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Chapter 8: Virtue Based Ethics


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Chapter 8: Virtue Based Ethics

  1. 1. <ul><li>Aretaic Ethics: </li></ul><ul><li>Come from the Greek word arete which translates as “excellence” or “virtue” </li></ul><ul><li>The virtue or value of the actions is not in the act, but is in the heart of the actor. </li></ul><ul><li>Virtue Ethics emphasizes being a certain person with a certain quality of character. </li></ul>
  2. 2. <ul><li>Seeks to produce excellent persons. </li></ul><ul><li>Seeks to have people act out of spontaneous goodness. </li></ul><ul><li>Seeks to have those who are excellent inspire others. </li></ul><ul><li>Aretic Ethics focuses on the goal of life which is to live well and achieve excellence. </li></ul>
  3. 3. <ul><li>Action Based Ethics Lack a Motivational Component </li></ul><ul><li>Action Based Ethics are Founded on a Theological-Legal Model that is No Longer Appropriate </li></ul><ul><li>Action Based Ethics Often Ignore the Spiritual Dimension of Ethics </li></ul><ul><li>Action Based Ethics Over Emphasize Autonomy and Neglect the Communal Context </li></ul>
  4. 4. <ul><li>Virtue Ethics claims that it is important to not only do the right thing, but also to have the correct disposition, motivation, and emotion in being good and doing right. </li></ul><ul><li>Virtue Ethics is not only about action, but also about emotions, characters, and moral habits. </li></ul><ul><li>The virtues are: excellences of character, trained behavioral dispositions which result in habitual actions of the same quality. </li></ul>
  5. 5. <ul><li>Honesty </li></ul><ul><li>Benevolence </li></ul><ul><li>Nonmalevolence </li></ul><ul><li>Fairness </li></ul><ul><li>Kindness </li></ul><ul><li>Conscientiousness </li></ul><ul><li>Gratitude </li></ul>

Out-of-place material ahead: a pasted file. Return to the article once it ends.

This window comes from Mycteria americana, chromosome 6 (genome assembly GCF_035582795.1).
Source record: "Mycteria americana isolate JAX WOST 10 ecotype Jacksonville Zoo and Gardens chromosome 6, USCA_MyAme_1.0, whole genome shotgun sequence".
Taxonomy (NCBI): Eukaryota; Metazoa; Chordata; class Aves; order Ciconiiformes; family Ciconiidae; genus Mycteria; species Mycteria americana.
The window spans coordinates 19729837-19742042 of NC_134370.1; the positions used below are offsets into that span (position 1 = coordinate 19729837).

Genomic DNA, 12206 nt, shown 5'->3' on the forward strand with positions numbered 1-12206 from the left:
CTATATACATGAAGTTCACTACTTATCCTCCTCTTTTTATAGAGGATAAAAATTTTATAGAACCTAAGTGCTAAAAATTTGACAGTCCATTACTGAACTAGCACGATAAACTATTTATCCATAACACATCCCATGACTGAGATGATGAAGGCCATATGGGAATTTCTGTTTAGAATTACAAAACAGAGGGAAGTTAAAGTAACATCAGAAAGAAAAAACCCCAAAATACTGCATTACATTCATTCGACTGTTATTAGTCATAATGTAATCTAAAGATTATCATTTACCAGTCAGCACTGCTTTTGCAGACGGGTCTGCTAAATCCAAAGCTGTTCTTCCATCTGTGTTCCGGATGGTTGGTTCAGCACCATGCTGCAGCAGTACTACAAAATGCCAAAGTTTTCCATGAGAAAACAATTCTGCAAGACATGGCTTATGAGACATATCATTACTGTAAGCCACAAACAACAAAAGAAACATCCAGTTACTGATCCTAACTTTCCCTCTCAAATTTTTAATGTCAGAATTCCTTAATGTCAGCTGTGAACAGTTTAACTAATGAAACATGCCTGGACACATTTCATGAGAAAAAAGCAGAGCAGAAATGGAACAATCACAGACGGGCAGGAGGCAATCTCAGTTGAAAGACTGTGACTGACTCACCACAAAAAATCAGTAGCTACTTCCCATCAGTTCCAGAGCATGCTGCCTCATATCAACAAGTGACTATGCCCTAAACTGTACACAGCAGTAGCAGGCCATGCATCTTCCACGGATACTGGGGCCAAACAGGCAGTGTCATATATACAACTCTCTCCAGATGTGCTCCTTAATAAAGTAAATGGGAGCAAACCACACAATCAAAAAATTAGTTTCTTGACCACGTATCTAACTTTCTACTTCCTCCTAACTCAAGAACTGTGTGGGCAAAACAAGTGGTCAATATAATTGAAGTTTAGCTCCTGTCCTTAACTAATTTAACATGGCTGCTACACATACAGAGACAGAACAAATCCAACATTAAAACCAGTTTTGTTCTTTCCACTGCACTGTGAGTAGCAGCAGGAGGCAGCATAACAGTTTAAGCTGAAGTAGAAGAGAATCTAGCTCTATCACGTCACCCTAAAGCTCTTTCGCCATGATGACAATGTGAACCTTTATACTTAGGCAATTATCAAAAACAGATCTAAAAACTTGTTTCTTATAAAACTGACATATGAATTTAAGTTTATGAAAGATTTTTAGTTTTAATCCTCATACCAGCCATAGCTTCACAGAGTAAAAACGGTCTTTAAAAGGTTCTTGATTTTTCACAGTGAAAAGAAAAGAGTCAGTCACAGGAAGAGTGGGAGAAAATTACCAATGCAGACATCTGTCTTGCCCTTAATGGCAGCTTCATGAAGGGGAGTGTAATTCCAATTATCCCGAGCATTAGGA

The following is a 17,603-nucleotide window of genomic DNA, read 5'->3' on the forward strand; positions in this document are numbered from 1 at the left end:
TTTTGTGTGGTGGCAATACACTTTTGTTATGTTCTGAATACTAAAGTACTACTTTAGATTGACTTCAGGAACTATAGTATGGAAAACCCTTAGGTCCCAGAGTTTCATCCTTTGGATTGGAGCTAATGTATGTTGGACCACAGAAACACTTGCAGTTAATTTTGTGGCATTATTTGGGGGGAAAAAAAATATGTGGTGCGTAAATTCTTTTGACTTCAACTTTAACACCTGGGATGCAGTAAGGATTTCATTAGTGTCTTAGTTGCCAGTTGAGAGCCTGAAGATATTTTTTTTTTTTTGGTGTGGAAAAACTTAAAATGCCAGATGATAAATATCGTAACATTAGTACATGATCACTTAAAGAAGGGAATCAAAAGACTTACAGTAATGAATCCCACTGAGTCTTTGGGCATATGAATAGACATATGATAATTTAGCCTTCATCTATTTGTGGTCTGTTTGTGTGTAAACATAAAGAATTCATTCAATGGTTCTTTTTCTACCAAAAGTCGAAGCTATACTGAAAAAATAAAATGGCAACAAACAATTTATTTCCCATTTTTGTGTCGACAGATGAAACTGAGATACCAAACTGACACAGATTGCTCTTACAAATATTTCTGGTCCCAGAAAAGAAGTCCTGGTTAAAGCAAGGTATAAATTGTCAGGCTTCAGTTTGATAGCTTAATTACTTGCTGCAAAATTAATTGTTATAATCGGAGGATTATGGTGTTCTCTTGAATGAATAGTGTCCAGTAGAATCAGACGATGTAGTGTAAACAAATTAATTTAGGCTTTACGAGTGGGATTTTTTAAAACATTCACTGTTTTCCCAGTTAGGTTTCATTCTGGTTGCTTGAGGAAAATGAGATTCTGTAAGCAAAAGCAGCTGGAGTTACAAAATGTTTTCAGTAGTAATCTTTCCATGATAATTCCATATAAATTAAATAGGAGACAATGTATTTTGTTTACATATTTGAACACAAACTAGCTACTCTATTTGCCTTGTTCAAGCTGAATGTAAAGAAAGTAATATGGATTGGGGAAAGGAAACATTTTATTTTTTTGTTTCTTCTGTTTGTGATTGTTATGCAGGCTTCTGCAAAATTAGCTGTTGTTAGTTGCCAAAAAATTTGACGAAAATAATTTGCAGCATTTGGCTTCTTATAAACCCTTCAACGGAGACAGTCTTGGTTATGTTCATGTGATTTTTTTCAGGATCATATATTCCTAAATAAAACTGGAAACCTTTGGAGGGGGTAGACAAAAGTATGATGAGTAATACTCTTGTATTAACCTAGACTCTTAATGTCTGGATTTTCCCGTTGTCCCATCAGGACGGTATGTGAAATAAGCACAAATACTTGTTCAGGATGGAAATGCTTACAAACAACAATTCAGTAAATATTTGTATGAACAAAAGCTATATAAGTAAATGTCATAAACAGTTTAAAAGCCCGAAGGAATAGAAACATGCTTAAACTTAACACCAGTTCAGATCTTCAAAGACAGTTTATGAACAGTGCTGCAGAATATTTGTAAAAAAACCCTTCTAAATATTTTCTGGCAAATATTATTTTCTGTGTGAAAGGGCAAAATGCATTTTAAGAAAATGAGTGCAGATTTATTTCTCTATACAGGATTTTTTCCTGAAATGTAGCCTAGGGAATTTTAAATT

6. 6. <ul><li>Courage </li></ul><ul><li>Optimism </li></ul><ul><li>Rationality </li></ul><ul><li>Self-Control </li></ul><ul><li>Patience </li></ul><ul><li>Endurance </li></ul><ul><li>Industry </li></ul><ul><li>Musical Talent </li></ul><ul><li>Cleanliness </li></ul><ul><li>Wit </li></ul>
  7. 7. <ul><li>To achieve a state of well being (eudaimonia), proper social institutions are necessary. </li></ul><ul><li>The moral person cannot exist apart from a political setting that enables him or her to develop the requisite virtues for the good life. </li></ul><ul><li>Ethics is therefore considered a branch of politics. </li></ul>
  8. 8. <ul><li>Humanity has an essence, or function. </li></ul><ul><li>The function of humans is to use their reason in pursuit of the good life. </li></ul><ul><li>Moral virtues are different from intellectual ones. </li></ul><ul><li>By living well, we acquire the right habits. </li></ul><ul><li>These habits are the virtues. </li></ul>
  9. 9. <ul><li>Virtues exist between a mean that has excess and deficiency at either end. </li></ul><ul><li>We need to choose along this mean the proper course of action, towards the right conclusion. </li></ul><ul><li>People have unequal ability to be virtuous. Some have great ability; some lack it entirely. </li></ul><ul><li>Some people are worthless, natural slaves. </li></ul>
  10. 10. <ul><li>Father Maximilian Kolbe </li></ul><ul><li>Jesus </li></ul><ul><li>Socrates </li></ul><ul><li>Gandhi </li></ul><ul><li>Mother Theresa </li></ul><ul><li>All of their lives have exhibited appropriate attitudes and dispositions of Virtue Ethics. </li></ul>
  11. 11. <ul><li>Pure Aretaic Ethics: Virtues are dominant and have intrinsic value. </li></ul><ul><li>Standard Deontic Ethics: Action guiding principles are the essence of morality. </li></ul><ul><li>Complementarity Ethics or Pluralist Ethics: </li></ul><ul><li>Holds that both Aretaic and Deontic Ethics are necessary for an adequate and complete system. </li></ul>
  12. 12. <ul><li>Carol Gilligan: Research indicates that on average a woman’s moral point of view is different from a man’s moral point of view. </li></ul><ul><li>Women focus on particular relationships. </li></ul><ul><li>Women focus on the process, not on the principles. </li></ul><ul><li>Men focus on the principles of justice and rights. </li></ul>
  13. 13. <ul><li>Gilligan states that the two perspectives are not competitive, but that men and women develop their moral outlooks in a different manner. </li></ul><ul><li>Care-Ethics: The thesis that attitudes like caring and sensitivity to context are an important aspect of the moral life. </li></ul><ul><li>This is close to the Christian ethical theory of Agapeism (Agape is Greek for love). </li></ul>